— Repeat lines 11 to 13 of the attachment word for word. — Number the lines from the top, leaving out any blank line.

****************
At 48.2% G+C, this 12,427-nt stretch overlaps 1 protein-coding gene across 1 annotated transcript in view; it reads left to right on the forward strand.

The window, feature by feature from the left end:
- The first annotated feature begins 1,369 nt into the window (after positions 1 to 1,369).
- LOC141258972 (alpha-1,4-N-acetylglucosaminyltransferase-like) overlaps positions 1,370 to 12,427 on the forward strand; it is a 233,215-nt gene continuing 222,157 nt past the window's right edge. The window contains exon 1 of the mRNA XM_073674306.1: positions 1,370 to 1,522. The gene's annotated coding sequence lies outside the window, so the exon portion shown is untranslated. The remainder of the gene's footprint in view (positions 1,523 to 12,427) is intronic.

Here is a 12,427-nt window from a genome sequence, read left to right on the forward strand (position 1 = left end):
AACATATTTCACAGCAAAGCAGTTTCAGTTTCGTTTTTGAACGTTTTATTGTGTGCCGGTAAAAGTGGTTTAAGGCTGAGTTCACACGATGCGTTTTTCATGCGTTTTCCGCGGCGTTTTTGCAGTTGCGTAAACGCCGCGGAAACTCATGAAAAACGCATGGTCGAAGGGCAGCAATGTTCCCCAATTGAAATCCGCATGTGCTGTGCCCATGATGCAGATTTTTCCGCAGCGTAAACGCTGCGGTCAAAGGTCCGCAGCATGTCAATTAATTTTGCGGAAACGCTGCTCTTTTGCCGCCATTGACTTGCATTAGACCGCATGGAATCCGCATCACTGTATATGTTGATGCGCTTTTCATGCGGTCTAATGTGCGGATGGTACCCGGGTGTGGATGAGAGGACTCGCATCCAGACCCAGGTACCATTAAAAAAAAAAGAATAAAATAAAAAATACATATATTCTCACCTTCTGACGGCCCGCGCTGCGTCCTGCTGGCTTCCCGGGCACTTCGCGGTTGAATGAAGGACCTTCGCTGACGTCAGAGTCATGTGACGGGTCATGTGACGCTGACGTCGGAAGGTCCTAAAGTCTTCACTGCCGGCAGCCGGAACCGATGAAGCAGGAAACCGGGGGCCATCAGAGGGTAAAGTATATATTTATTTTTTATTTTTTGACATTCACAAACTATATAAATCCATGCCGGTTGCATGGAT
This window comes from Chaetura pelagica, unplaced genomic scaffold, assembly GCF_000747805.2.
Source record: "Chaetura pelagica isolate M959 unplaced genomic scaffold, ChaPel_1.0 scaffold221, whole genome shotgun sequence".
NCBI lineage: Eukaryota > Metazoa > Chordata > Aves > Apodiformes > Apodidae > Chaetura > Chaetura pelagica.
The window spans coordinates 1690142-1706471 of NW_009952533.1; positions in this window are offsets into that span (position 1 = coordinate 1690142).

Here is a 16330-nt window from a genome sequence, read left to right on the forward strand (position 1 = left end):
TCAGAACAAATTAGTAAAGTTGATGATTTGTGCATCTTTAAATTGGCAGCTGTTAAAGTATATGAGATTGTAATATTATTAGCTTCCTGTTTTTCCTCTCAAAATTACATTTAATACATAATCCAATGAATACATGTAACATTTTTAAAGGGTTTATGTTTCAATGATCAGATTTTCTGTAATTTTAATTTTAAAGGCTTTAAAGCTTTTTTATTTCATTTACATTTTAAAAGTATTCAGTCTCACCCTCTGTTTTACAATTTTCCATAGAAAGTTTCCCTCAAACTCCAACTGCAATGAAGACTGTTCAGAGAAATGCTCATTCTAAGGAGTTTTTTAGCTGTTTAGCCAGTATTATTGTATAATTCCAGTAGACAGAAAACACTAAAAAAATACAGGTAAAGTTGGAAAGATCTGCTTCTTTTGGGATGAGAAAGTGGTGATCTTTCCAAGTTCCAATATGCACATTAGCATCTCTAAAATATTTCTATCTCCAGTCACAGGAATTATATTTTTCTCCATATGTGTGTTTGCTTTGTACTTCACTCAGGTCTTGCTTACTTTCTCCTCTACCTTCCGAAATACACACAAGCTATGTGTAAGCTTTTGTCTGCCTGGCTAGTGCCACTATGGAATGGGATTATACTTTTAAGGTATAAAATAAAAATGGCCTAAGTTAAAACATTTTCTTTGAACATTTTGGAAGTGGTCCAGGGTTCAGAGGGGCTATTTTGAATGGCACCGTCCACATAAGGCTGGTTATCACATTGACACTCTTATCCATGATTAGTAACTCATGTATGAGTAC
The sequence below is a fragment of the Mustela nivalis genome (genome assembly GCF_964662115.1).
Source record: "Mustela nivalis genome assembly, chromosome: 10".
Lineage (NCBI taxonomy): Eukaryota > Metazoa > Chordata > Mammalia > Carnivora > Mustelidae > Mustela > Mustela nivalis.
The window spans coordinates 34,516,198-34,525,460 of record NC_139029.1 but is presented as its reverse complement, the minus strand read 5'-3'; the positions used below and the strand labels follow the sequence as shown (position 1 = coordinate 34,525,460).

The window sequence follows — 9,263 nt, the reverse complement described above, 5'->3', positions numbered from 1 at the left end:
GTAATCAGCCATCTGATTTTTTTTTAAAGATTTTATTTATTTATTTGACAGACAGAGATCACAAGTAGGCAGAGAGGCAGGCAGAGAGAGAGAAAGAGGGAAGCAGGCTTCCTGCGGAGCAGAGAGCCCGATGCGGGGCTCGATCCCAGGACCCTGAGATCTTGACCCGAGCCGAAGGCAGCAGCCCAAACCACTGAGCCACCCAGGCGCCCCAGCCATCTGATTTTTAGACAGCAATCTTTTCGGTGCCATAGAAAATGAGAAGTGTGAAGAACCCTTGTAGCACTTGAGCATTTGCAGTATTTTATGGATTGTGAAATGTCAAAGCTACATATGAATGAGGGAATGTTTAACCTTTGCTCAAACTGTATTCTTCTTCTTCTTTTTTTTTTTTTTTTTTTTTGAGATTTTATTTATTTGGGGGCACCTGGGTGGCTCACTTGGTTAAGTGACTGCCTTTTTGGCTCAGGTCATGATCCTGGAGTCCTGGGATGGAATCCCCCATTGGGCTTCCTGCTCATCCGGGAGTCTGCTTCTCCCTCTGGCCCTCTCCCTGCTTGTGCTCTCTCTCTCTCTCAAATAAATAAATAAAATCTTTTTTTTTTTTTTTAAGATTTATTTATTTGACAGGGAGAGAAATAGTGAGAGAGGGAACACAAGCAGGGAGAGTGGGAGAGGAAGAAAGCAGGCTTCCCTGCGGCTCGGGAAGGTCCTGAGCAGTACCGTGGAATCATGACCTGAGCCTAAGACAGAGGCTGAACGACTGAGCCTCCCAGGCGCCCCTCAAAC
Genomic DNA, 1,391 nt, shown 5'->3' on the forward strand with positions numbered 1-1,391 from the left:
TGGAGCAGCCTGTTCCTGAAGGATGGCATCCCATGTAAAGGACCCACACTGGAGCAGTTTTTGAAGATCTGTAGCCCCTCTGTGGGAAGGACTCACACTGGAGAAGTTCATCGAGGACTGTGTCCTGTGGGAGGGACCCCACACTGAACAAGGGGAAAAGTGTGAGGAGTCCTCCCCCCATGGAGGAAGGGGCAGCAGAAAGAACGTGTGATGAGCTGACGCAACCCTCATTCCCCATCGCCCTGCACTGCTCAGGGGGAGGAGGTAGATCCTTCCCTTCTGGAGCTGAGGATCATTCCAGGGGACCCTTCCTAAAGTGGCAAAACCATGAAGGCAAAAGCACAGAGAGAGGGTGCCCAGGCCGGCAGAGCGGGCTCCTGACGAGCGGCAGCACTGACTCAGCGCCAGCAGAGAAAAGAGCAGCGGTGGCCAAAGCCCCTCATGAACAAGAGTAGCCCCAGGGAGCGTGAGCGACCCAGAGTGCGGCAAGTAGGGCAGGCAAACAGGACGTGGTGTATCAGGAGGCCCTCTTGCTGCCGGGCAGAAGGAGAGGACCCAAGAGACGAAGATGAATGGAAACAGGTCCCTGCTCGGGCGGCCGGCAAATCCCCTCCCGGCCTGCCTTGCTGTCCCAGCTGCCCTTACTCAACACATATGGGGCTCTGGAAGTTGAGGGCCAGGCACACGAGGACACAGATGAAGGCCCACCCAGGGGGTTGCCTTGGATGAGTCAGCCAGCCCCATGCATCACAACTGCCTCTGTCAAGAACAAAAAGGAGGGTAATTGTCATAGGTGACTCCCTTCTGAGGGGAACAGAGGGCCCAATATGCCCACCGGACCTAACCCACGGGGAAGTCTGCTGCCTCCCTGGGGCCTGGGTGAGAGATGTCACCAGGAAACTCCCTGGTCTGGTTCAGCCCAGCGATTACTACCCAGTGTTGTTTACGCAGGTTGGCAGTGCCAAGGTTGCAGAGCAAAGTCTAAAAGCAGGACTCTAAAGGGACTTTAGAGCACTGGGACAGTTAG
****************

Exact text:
Here is a 16330-nt window from a genome sequence, read left to right on the forward strand (position 1 = left end):
TCAGAACAAATTAGTAAAGTTGATGATTTGTGCATCTTTAAATTGGCAGCTGTTAAAGTATATGAGATTGTAATATTATTAGCTTCCTGTTTTTCCTCTCAAAATTACATTTAATACATAATCCAATGAATACATGTAACATTTTTAAAGGGTTTATGTTTCAATGATCAGATTTTCTGTAATTTTAATTTTAAAGGCTTTAAAGCTTTTTTATTTCATTTACATTTTAAAAGTATTCAGTCTCACCCTCTGTTTTACAATTTTCCATAGAAAGTTTCCCTCAAACTCCAACTGCAATGAAGACTGTTCAGAGAAATGCTCATTCTAAGGAGTTTTTTAGCTGTTTAGCCAGTATTATTGTATAATTCCAGTAGACAGAAAACACTAAAAAAATACAGGTAAAGTTGGAAAGATCTGCTTCTTTTGGGATGAGAAAGTGGTGATCTTTCCAAGTTCCAATATGCACATTAGCATCTCTAAAATATTTCTATCTCCAGTCACAGGAATTATATTTTTCTCCATATGTGTGTTTGCTTTGTACTTCACTCAGGTCTTGCTTACTTTCTCCTCTACCTTCCGAAATACACACAAGCTATGTGTAAGCTTTTGTCTGCCTGGCTAGTGCCACTATGGAATGGGATTATACTTTTAAGGTATAAAATAAAAATGGCCTAAGTTAAAACATTTTCTTTGAACATTTTGGAAGTGGTCCAGGGTTCAGAGGGGCTATTTTGAATGGCACCGTCCACATAAGGCTGGTTATCACATTGACACTCTTATCCATGATTAGTAACTCATGTATGAGTAC
The sequence below is a fragment of the Mustela nivalis genome (genome assembly GCF_964662115.1).